Bihar’s sand mafia attacks police party in Vaishali, 3 cops injured | india-news | Hindustan Times
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Bihar’s sand mafia attacks police party in Vaishali, 3 cops injured

The sand mafia attacked the six-member police team with lathis (sticks) as soon as it reached the Chandralay village in Vaishali at around 10.30pm on Thursday.

india Updated: Sep 15, 2017 14:45 IST
Rajesh Kumar Thakur
Attacked by the sand mafia in Bihar’s Vaishali district, injured assistant sub-inspector Yugal Kishore Singh (right) is undergoing treatment at the Hajipur sadar hospital.
Attacked by the sand mafia in Bihar’s Vaishali district, injured assistant sub-inspector Yugal Kishore Singh (right) is undergoing treatment at the Hajipur sadar hospital. (Photo: Rahul Amrit)

Thumbing its nose at the police, sand mafia in Bihar attacked a police team, injuring at least three cops at a remote village in Bihar’s Vaishali district, 20 km north of Patna, late Thursday evening.

Police inspector and station house officer of the Sadar police station, Chitranjan Thakur, was admitted to a private nursing home in Patna in a serious condition. The other injured cops, assistant sub-inspector Yugal Kishore Singh and constable Lal Babu Prasad, were undergoing treatment at the sadar hospital in Hajipur. They were reported to be out of danger.

Around 30 members of the sand mafia attacked the six-member police team with lathis (sticks) as soon as it reached the Chandralay village at around 10.30pm on Thursday. Illegal trade of sand takes place under the cover of darkness, which is when trucks and tractors are loaded with building construction material.

The police had gone to check, after it reportedly got a tip-off about illegal sand trade on the 25-km long Hajipur-Lalganj stretch. The site where the police team was attacked is full of banana grove and is 35 km (approx.) from Patna and barely 3 km from the district police headquarters in Vaishali.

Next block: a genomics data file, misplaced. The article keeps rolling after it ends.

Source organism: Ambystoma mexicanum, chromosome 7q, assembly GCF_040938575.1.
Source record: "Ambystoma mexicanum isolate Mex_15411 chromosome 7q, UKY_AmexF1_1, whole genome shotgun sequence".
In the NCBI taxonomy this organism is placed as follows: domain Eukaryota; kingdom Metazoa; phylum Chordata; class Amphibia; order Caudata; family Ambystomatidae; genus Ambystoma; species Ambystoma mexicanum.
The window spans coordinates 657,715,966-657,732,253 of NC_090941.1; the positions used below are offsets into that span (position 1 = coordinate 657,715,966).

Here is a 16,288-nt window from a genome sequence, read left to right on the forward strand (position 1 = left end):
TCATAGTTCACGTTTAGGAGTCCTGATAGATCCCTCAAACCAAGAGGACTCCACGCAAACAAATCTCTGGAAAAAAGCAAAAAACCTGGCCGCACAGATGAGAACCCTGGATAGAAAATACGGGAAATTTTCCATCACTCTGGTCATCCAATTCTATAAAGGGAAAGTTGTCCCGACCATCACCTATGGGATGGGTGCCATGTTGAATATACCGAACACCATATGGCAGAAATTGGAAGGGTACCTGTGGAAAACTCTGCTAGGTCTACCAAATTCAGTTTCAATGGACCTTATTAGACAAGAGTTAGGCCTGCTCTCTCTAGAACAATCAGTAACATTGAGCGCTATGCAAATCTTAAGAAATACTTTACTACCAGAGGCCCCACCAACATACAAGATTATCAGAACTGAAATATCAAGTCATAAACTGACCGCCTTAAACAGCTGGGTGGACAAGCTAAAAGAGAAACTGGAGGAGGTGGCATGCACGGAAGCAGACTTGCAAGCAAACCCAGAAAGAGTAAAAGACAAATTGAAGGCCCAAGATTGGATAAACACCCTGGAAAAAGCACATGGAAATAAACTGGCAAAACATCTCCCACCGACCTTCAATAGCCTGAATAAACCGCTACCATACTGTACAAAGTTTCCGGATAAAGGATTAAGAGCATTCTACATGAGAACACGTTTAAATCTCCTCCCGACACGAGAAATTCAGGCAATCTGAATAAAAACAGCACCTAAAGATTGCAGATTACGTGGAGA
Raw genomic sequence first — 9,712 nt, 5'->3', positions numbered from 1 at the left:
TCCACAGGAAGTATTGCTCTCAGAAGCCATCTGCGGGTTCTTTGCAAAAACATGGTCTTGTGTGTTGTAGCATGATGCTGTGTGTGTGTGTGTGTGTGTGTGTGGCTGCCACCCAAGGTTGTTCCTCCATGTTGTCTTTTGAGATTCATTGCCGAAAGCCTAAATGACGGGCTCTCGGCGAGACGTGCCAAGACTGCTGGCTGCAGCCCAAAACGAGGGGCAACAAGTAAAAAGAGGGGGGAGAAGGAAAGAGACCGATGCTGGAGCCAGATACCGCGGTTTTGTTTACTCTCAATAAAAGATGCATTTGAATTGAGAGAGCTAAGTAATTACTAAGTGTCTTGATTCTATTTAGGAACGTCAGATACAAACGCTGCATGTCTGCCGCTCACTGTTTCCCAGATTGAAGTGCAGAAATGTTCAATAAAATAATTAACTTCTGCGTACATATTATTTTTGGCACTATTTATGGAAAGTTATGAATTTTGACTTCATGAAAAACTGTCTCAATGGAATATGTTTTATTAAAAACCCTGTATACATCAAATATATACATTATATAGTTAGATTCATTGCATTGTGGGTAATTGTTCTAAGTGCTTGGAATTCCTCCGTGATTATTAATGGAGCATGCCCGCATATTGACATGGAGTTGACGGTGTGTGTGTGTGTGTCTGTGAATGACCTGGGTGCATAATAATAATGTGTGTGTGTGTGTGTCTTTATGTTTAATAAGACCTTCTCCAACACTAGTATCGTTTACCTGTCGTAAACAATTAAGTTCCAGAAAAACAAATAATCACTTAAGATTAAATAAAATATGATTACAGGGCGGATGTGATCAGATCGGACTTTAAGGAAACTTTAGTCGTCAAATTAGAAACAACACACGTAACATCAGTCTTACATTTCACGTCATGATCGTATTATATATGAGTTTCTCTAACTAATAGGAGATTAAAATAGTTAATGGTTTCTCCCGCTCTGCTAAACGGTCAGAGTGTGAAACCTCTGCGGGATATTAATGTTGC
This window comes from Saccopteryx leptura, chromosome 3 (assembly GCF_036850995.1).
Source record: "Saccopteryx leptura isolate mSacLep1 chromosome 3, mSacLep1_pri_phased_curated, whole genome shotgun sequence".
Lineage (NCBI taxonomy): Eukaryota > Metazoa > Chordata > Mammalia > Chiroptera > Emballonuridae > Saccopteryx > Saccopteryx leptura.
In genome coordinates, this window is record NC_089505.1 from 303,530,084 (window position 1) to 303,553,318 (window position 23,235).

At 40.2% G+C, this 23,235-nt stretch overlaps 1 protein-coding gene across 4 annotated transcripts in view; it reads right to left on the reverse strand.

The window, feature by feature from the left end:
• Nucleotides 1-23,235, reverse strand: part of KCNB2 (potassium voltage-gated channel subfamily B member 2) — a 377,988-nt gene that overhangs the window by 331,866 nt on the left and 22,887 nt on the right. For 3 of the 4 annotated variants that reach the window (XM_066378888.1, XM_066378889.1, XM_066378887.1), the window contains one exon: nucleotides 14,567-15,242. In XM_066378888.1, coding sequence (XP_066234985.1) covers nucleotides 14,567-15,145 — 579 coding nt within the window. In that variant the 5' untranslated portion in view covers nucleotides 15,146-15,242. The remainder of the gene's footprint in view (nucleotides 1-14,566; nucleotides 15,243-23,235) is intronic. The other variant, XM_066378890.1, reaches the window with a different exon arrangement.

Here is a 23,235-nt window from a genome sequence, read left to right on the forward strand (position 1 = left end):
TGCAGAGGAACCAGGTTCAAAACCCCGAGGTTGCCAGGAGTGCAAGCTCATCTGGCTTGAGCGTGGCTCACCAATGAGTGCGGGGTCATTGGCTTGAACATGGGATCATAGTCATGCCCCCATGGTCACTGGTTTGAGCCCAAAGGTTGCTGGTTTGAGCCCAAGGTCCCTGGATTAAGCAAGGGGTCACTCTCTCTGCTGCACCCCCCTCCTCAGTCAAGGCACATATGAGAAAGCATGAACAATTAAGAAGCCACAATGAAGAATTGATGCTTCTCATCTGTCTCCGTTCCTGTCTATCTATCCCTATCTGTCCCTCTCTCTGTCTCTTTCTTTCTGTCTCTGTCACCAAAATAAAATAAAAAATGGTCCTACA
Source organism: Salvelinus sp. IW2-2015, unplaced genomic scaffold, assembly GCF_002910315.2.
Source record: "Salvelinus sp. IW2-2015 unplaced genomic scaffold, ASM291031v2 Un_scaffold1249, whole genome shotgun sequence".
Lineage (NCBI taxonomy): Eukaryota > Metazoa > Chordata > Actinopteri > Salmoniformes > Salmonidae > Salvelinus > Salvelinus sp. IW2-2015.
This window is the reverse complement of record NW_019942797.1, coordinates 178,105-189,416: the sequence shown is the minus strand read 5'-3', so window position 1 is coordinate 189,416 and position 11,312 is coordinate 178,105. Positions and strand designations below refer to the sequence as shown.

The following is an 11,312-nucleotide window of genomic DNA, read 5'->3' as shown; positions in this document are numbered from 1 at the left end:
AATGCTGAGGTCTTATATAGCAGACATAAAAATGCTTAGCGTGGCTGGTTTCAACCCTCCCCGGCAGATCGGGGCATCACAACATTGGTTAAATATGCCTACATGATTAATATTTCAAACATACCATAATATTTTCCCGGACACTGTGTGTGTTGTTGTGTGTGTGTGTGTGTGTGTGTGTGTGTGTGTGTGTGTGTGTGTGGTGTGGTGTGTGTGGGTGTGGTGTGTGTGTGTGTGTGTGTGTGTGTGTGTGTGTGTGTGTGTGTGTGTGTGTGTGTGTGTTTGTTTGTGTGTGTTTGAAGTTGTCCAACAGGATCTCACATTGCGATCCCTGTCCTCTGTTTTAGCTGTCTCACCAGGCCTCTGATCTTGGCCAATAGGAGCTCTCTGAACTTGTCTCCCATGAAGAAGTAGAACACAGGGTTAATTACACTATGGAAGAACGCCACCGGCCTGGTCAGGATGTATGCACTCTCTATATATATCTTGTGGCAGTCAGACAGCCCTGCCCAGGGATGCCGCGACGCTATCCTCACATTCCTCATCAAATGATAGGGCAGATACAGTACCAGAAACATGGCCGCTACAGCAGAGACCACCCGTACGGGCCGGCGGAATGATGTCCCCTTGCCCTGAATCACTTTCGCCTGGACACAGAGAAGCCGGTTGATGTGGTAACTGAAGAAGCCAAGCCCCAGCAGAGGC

Around 2 km from the Chandralay village, it was on this stretch in 2006 when crude bombs were hurled at the car of the then Vaishali district magistrate Sanjiv Kumar Hans while he was returning from the Vaishali mahotsav. Hans, who had launched a spirited campaign against the liquor mafia in the area, escaped the murderous attack.

Vaishali superintendent of police Rakesh Kumar said, “We are trying to identify the culprits and will take strong action against them.”

Sand mining is a high-stakes business, and the estimated trade ranges between Rs 7000 and Rs 8000 crore annually, though the Bihar government earns revenue of nearly Rs 500 crore out of it.

The government crackdown on illegal mining has hit sand supply for construction work in Patna and neighbouring districts of Bihar. Many builders have been forced to halt work due to a shortage in supply or higher costs, affecting their business.

Police are cracking the whip on illegal sand mafia through raids in Patna, Maner, Ara and at other places in the state and have seized huge stocks of sand. The law prohibits mining on the riverbed during monsoon (July 1 to September 30), but the sand mafia continues to do it in brazen defiance.

In Bihar, mining lease has been settled in favour of 25 companies, allegedly owned by powerful people. Bihar’s unprecedented floods this year (August 12-22), which affected 1.71 crore people in 19 of the 38 districts and claimed 514 lives, have been blamed on indiscriminate sand mining as one of the reasons. The weakening of embankments due to unplanned mining activities was cited as one of the key reasons behind Gandak breaches.